It was several years ago now that I first heard about the vaccination for HPV, offered routinely for 12-13 year old girls. You should receive a consent form. My own daughter has just reached this age and is in her second year of high school.
Whilst I am fully aware of HPV and the dangers this virus can cause, I would much prefer to educate my daughter on the importance of contraception and safe sex. I can only educate, of course. I have no control over how my daughter chooses to use this information and like all parents, I can only spectate and hope that the correct choices are made. A worrying thought for all mums. Is there any truth in the concerns about this vaccination?
Genital HPV is a virus that is highly contagious and spread from sexual contact – genital warts are the most common virus and if left untreated, can cause changes in the cervix that can lead to cervical cancer. Unfortunately routine smear tests are not offered to women until they are 25 which has caused much upset and controversy. Many young women have begged for smear tests and have died of cervical cancer before even reaching the age that they could have one. Cases like this are rare. You may have seen or even signed an online petition requesting that this age be lowered.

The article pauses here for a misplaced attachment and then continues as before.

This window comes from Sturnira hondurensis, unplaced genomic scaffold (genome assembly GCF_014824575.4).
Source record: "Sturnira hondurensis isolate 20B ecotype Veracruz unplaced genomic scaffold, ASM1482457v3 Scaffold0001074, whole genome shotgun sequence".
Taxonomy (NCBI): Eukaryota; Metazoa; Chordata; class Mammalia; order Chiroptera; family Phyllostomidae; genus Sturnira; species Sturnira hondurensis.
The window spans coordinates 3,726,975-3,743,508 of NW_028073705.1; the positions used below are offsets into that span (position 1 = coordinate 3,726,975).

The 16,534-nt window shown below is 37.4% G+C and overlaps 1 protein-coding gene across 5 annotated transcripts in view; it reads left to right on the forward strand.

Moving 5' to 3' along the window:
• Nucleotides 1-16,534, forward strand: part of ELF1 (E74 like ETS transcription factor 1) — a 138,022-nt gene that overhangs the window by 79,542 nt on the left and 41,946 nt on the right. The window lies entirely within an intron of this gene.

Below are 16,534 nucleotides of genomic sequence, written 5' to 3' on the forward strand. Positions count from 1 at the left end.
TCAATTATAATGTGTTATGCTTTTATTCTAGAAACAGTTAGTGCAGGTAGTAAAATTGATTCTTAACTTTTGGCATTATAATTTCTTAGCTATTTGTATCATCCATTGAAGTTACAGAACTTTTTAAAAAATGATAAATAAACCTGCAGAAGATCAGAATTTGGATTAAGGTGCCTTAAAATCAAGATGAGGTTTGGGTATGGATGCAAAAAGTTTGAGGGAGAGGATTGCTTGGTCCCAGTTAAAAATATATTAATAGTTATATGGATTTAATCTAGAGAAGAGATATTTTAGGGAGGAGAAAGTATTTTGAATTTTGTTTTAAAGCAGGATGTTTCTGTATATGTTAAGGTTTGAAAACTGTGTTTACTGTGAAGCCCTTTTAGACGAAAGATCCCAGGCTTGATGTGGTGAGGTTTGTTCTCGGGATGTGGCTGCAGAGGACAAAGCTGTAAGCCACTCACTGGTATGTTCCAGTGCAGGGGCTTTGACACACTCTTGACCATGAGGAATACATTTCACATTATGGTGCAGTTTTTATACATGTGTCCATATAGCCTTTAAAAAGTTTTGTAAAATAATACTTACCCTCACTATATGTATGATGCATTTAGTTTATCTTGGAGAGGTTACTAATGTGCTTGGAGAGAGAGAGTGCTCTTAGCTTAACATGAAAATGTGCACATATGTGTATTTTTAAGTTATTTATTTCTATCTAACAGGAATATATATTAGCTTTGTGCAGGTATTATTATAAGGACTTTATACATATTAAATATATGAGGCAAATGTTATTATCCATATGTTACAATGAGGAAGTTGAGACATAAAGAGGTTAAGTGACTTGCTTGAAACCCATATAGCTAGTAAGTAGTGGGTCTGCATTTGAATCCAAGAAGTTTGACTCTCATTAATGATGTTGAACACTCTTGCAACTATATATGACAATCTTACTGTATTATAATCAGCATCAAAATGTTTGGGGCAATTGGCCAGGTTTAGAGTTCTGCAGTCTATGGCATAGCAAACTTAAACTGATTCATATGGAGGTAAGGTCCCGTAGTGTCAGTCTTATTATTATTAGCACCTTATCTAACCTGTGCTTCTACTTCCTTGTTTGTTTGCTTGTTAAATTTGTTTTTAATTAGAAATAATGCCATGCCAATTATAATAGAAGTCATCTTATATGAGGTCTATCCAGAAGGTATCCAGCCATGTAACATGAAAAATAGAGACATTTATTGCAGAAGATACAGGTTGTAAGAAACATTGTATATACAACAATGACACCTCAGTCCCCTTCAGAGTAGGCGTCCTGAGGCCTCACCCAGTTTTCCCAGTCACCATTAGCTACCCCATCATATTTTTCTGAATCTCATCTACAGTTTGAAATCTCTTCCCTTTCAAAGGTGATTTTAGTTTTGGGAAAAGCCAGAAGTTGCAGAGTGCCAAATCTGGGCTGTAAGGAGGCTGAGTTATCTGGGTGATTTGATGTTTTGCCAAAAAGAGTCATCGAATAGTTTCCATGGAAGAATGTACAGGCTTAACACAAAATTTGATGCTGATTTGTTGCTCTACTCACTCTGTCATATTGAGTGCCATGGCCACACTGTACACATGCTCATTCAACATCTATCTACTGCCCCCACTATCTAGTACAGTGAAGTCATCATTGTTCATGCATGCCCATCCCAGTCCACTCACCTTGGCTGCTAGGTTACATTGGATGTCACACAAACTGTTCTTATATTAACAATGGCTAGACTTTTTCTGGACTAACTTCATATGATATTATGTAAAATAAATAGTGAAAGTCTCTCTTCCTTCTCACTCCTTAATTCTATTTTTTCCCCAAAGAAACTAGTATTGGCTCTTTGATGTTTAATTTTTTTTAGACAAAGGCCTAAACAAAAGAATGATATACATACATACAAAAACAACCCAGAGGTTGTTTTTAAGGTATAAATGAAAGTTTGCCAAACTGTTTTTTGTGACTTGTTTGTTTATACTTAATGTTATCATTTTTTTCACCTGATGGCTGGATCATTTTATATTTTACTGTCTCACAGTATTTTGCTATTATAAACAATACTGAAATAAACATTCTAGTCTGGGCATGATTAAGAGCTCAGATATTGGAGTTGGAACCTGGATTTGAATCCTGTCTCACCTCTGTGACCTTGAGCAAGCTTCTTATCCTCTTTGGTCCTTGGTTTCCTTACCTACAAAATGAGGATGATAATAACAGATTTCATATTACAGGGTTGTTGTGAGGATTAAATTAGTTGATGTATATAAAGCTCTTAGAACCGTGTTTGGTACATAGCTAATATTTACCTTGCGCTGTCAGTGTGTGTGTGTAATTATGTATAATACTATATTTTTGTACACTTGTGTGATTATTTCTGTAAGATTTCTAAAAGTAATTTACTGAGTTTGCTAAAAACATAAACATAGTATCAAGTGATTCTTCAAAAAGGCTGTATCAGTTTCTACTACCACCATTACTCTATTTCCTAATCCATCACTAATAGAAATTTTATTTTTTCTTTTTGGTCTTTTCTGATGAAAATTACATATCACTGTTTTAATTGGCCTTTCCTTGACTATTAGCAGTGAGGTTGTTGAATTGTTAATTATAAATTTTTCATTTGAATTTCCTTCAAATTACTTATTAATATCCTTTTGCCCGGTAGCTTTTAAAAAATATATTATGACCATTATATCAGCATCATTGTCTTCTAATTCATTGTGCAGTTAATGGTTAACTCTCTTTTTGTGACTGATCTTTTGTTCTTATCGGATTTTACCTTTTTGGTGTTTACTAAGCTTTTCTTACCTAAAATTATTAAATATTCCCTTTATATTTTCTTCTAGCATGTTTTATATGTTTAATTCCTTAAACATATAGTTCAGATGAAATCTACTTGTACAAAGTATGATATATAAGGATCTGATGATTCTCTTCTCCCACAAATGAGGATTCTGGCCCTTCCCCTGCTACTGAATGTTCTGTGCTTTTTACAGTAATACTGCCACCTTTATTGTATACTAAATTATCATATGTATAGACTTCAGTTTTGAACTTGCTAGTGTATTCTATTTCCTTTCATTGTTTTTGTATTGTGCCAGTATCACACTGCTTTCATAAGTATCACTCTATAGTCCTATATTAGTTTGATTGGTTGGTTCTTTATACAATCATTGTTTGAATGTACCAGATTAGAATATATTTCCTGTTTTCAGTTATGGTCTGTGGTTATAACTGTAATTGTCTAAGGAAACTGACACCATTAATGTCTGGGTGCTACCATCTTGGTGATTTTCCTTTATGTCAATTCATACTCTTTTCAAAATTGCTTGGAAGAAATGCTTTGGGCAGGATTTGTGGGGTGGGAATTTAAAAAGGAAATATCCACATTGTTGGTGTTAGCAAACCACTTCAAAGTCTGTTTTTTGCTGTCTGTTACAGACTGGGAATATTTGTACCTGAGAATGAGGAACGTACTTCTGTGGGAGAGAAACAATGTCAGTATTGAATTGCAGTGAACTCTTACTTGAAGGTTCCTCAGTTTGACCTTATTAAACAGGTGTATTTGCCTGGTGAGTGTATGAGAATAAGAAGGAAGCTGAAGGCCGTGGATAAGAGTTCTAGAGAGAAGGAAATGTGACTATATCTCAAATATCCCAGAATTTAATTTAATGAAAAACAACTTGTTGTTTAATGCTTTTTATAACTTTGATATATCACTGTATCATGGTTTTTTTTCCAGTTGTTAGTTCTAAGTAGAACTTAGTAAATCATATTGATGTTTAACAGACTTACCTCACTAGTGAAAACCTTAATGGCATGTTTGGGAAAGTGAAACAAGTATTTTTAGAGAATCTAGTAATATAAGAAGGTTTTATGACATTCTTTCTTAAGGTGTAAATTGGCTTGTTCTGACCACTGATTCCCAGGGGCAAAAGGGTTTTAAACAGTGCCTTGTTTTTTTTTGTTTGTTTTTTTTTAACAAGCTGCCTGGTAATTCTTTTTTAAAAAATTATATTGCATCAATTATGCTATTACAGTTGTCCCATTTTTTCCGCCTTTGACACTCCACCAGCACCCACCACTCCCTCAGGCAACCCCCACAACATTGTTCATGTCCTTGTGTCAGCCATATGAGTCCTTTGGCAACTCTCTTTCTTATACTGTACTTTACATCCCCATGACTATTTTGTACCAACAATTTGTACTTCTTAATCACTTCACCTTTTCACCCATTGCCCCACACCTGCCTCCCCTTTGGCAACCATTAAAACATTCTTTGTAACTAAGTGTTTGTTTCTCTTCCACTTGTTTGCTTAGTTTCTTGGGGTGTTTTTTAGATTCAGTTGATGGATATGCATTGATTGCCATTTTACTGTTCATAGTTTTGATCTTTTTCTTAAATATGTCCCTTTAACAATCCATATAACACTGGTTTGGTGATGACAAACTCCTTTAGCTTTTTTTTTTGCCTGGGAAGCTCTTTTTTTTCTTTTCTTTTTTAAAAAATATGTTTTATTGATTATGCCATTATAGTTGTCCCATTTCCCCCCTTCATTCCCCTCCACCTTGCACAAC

My own experience
I had an abnormal smear test at the age of 18. I ignored it for many years, admittedly, not realising the consequences. I got to the age of 28 and by then the changes in my cervix had become CIN grade 2, which is moderate dyskaryosis. I had a colposcopy and they took a cone biopsy which removed all of the pre-cancerous cells. It was a very short and relatively painless procedure, but an extremely important one.
My smears have been normal since – I was told I possibly would struggle to get pregnant after the treatment but I went on to have another daughter. It was an agonising labour though. Cervical scar tissue meant that I couldn’t